Berlin-based Nigerian artist Emeka Ogboh connects to places with his senses of hearing and taste. Through his audio installations and gastronomic works, Ogboh explores how private, public, collective memories, and histories are translated, transformed, and encoded into sound and food. These works contemplate how auditory and gustatory experiences capture existential relationships, frame our understanding of the world, and provide a context in which to ask critical questions on immigration, globalization, and post-colonialism. Ogboh will be creating a new commission for The Last Supper which will be informed by his connection to the city of Miami.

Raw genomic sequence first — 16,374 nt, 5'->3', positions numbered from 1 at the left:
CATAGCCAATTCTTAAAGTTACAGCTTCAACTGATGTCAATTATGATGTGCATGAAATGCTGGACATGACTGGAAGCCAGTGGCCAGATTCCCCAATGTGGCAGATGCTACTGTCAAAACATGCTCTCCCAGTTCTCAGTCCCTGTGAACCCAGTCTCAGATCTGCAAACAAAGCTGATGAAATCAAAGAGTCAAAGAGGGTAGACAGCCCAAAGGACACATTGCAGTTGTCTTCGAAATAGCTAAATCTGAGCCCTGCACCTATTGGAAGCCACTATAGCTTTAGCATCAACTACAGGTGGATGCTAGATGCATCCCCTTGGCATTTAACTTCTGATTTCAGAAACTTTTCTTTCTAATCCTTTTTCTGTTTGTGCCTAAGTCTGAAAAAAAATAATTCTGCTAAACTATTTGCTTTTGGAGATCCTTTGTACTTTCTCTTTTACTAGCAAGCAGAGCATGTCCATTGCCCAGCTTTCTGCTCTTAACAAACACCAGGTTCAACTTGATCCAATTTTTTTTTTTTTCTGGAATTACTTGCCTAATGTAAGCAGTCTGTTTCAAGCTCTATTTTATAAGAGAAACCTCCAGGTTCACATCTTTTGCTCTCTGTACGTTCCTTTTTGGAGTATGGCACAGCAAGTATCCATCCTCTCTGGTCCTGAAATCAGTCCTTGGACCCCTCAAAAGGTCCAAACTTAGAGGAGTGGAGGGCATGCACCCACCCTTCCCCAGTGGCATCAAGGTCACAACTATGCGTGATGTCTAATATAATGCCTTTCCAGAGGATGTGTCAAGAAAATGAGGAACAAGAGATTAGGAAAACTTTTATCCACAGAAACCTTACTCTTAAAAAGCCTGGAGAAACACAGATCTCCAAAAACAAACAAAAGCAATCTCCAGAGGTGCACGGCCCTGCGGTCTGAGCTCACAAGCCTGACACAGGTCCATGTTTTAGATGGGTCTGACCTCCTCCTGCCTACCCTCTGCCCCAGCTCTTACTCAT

FAENA FESTIVAL FILM SERIES
The Faena Festival film series will use the contemporary collective ritual of film-watching to create a new space of congregation. In addition to the screening room, a selection of films will be projected from a boat stationed in front of Faena in order to emphasize the Festival’s ethos of public accessibility
FREE AND OPEN TO THE PUBLIC